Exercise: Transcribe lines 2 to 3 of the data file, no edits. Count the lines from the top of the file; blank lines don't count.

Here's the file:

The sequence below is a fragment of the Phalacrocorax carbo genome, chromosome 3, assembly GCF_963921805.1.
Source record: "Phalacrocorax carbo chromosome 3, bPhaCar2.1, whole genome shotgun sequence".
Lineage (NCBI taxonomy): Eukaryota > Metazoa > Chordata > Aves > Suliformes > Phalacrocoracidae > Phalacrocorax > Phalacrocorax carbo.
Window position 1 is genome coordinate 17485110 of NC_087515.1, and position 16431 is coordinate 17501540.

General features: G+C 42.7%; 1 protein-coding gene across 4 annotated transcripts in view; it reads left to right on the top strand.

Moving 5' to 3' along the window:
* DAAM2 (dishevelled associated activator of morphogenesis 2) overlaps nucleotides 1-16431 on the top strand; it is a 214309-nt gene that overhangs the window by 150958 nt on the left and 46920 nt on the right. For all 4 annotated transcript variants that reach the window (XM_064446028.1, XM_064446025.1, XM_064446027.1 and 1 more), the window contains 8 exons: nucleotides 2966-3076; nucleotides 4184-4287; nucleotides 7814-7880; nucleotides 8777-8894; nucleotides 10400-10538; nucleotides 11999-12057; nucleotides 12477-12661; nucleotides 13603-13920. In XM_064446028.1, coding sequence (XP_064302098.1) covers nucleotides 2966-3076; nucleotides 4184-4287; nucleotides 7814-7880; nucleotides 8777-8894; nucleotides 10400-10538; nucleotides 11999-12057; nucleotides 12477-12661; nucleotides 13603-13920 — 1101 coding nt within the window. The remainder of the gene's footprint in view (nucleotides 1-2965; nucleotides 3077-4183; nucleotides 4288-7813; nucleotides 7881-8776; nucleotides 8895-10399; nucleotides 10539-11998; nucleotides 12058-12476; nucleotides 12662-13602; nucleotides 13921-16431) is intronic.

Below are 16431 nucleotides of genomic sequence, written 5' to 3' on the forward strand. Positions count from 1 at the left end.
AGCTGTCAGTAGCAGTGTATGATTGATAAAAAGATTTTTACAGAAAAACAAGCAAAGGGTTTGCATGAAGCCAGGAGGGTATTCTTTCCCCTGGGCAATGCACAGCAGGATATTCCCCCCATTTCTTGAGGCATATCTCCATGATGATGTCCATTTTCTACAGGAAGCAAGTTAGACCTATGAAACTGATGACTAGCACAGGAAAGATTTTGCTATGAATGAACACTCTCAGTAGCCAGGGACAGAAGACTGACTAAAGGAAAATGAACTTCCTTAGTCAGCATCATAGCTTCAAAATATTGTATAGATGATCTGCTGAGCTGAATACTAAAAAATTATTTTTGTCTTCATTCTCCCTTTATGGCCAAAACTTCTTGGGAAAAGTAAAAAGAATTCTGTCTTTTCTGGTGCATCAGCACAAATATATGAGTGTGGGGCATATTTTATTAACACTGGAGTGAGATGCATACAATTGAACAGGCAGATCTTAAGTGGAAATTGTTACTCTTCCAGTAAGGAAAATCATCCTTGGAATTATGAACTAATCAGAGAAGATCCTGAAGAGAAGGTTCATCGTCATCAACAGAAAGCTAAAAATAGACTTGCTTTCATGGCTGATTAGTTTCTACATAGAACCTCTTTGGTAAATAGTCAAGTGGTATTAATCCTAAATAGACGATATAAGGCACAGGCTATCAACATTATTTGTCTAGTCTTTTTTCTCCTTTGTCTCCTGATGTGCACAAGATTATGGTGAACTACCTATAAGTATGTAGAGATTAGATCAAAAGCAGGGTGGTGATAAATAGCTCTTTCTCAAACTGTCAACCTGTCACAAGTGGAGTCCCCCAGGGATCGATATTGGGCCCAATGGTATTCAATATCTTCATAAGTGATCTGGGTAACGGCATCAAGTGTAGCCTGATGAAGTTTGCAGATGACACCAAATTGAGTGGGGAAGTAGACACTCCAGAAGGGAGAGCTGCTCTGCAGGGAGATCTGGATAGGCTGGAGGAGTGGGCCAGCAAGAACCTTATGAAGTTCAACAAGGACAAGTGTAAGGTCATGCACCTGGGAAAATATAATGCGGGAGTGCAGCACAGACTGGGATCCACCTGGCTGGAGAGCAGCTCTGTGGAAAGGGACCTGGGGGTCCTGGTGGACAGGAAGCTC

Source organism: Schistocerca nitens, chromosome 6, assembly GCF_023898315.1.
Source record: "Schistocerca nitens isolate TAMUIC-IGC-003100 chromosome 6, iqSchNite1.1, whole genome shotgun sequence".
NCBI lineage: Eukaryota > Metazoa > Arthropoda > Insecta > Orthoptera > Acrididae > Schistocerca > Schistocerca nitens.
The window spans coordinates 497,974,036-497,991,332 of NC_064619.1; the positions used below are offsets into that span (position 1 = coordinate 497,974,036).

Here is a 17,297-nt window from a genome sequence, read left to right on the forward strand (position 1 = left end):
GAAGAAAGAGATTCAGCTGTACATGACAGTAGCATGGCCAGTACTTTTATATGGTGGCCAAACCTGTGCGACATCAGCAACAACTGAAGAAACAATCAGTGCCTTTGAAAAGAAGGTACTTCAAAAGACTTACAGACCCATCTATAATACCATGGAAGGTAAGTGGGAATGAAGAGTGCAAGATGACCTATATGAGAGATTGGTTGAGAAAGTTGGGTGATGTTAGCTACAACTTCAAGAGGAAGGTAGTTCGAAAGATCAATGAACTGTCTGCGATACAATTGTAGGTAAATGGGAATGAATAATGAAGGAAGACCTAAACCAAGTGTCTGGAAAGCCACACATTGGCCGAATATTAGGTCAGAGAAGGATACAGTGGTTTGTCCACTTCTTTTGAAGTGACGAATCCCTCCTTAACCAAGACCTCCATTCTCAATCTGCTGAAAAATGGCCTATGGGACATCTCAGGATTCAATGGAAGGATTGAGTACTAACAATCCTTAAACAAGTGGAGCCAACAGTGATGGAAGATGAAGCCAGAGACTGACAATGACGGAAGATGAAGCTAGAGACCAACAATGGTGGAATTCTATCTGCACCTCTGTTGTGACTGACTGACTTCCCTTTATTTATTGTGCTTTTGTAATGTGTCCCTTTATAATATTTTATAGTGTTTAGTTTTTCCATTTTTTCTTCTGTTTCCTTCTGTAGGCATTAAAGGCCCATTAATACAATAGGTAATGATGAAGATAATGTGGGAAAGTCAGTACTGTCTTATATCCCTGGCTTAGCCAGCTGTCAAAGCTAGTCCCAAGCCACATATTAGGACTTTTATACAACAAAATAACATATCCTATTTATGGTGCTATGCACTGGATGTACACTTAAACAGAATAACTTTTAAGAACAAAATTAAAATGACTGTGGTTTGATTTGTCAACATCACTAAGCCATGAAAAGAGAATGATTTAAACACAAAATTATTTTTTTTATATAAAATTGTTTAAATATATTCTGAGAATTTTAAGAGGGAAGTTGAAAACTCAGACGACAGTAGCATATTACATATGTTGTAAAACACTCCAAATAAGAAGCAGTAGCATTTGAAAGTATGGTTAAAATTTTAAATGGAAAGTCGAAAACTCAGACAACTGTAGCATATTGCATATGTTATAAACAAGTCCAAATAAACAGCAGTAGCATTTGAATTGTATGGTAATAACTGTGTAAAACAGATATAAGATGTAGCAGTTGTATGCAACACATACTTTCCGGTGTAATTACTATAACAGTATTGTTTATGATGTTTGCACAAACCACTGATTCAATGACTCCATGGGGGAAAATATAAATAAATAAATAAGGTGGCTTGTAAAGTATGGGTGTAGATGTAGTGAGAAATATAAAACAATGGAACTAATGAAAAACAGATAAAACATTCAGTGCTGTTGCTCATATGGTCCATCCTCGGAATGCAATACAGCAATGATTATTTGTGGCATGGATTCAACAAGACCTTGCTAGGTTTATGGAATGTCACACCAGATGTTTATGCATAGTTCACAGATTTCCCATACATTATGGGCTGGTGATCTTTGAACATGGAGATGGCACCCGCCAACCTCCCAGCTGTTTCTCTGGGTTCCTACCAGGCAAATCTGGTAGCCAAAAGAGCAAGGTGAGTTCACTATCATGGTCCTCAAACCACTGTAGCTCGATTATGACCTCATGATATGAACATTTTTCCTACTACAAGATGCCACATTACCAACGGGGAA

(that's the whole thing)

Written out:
Source record: "Phalacrocorax carbo chromosome 3, bPhaCar2.1, whole genome shotgun sequence".
Lineage (NCBI taxonomy): Eukaryota > Metazoa > Chordata > Aves > Suliformes > Phalacrocoracidae > Phalacrocorax > Phalacrocorax carbo.